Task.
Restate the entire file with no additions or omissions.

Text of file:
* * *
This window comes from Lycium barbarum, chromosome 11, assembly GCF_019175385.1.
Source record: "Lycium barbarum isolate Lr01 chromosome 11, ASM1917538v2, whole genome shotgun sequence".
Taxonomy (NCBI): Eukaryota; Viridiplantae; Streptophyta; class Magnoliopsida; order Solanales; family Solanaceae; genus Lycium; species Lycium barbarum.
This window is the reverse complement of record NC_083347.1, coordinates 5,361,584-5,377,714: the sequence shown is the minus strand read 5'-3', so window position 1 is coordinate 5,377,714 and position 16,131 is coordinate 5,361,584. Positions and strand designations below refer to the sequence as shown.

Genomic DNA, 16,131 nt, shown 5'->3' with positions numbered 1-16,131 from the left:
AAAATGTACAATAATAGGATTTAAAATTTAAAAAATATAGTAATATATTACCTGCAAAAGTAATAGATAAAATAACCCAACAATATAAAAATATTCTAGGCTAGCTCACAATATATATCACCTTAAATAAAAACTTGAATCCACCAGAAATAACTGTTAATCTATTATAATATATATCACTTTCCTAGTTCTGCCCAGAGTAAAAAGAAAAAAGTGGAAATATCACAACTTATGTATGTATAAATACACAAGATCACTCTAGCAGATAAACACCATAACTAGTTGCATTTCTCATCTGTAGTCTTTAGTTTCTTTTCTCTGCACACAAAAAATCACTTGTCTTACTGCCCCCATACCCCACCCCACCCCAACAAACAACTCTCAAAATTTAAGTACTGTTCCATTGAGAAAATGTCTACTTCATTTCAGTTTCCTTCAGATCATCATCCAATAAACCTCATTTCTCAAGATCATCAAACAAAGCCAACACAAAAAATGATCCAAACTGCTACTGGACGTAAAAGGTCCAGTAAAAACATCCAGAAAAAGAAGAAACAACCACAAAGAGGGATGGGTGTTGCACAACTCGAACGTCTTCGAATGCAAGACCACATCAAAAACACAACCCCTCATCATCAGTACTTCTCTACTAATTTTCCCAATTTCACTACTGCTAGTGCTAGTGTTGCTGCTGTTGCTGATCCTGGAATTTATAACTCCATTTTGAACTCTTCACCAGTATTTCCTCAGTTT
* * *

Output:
This window comes from Lycium barbarum, chromosome 11, assembly GCF_019175385.1.
Source record: "Lycium barbarum isolate Lr01 chromosome 11, ASM1917538v2, whole genome shotgun sequence".
Taxonomy (NCBI): Eukaryota; Viridiplantae; Streptophyta; class Magnoliopsida; order Solanales; family Solanaceae; genus Lycium; species Lycium barbarum.
This window is the reverse complement of record NC_083347.1, coordinates 5,361,584-5,377,714: the sequence shown is the minus strand read 5'-3', so window position 1 is coordinate 5,377,714 and position 16,131 is coordinate 5,361,584. Positions and strand designations below refer to the sequence as shown.

Genomic DNA, 16,131 nt, shown 5'->3' with positions numbered 1-16,131 from the left:
AAAATGTACAATAATAGGATTTAAAATTTAAAAAATATAGTAATATATTACCTGCAAAAGTAATAGATAAAATAACCCAACAATATAAAAATATTCTAGGCTAGCTCACAATATATATCACCTTAAATAAAAACTTGAATCCACCAGAAATAACTGTTAATCTATTATAATATATATCACTTTCCTAGTTCTGCCCAGAGTAAAAAGAAAAAAGTGGAAATATCACAACTTATGTATGTATAAATACACAAGATCACTCTAGCAGATAAACACCATAACTAGTTGCATTTCTCATCTGTAGTCTTTAGTTTCTTTTCTCTGCACACAAAAAATCACTTGTCTTACTGCCCCCATACCCCACCCCACCCCAACAAACAACTCTCAAAATTTAAGTACTGTTCCATTGAGAAAATGTCTACTTCATTTCAGTTTCCTTCAGATCATCATCCAATAAACCTCATTTCTCAAGATCATCAAACAAAGCCAACACAAAAAATGATCCAAACTGCTACTGGACGTAAAAGGTCCAGTAAAAACATCCAGAAAAAGAAGAAACAACCACAAAGAGGGATGGGTGTTGCACAACTCGAACGTCTTCGAATGCAAGACCACATCAAAAACACAACCCCTCATCATCAGTACTTCTCTACTAATTTTCCCAATTTCACTACTGCTAGTGCTAGTGTTGCTGCTGTTGCTGATCCTGGAATTTATAACTCCATTTTGAACTCTTCACCAGTATTTCCTCAGTTT